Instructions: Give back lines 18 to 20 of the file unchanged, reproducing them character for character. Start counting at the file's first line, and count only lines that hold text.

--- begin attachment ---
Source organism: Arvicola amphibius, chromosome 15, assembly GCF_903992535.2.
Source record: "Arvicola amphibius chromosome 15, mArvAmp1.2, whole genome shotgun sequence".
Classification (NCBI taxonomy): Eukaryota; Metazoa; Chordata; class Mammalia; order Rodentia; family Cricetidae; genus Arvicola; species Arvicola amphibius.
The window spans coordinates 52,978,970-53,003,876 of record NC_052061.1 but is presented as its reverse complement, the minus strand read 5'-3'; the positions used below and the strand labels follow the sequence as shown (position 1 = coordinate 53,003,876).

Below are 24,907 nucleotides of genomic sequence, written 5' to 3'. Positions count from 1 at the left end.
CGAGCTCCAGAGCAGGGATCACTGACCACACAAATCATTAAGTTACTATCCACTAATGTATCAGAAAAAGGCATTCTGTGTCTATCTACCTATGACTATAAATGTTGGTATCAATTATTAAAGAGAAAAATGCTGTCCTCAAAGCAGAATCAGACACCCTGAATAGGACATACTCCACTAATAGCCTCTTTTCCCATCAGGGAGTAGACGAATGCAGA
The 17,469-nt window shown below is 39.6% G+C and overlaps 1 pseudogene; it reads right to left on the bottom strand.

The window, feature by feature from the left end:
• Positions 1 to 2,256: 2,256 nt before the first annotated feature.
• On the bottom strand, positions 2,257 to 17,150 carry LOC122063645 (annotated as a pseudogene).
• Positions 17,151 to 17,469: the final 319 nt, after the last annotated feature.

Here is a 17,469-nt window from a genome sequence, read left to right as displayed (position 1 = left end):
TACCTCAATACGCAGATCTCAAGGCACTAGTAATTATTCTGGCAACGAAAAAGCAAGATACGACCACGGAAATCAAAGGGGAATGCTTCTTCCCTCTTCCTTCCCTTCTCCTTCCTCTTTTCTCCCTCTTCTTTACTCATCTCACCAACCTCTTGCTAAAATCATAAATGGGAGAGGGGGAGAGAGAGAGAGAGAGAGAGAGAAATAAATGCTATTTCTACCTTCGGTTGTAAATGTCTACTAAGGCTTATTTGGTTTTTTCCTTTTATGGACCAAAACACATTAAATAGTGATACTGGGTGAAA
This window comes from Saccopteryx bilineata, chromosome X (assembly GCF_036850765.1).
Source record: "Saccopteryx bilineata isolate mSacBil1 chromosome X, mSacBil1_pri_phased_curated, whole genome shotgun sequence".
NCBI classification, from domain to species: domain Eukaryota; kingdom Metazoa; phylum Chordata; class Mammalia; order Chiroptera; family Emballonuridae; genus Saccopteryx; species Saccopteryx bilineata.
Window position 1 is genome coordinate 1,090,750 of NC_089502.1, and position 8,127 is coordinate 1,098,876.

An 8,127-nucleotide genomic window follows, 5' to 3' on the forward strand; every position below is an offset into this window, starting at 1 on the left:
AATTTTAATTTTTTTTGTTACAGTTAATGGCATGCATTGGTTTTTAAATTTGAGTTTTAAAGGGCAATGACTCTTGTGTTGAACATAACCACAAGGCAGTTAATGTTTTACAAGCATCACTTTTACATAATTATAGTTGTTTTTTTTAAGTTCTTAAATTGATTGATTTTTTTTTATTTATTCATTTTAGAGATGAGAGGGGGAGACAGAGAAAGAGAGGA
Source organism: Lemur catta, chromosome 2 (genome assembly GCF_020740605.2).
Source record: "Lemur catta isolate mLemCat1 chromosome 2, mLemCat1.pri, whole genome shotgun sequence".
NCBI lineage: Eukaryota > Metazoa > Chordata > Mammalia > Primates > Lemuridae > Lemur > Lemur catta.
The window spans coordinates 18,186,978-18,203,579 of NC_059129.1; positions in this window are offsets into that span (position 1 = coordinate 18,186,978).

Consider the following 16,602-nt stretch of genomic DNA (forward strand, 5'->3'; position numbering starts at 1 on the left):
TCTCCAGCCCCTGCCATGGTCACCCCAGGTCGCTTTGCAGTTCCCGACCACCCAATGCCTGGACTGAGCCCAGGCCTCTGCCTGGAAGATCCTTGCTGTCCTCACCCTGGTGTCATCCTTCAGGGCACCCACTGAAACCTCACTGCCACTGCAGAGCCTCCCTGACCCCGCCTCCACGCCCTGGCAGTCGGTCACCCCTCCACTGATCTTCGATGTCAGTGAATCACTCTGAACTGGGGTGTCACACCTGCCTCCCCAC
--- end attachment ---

An 8,127-nucleotide genomic window follows, 5' to 3' on the forward strand; every position below is an offset into this window, starting at 1 on the left:
AATTTTAATTTTTTTTGTTACAGTTAATGGCATGCATTGGTTTTTAAATTTGAGTTTTAAAGGGCAATGACTCTTGTGTTGAACATAACCACAAGGCAGTTAATGTTTTACAAGCATCACTTTTACATAATTATAGTTGTTTTTTTTAAGTTCTTAAATTGATTGATTTTTTTTTATTTATTCATTTTAGAGATGAGAGGGGGAGACAGAGAAAGAGAGGA
Source organism: Lemur catta, chromosome 2 (genome assembly GCF_020740605.2).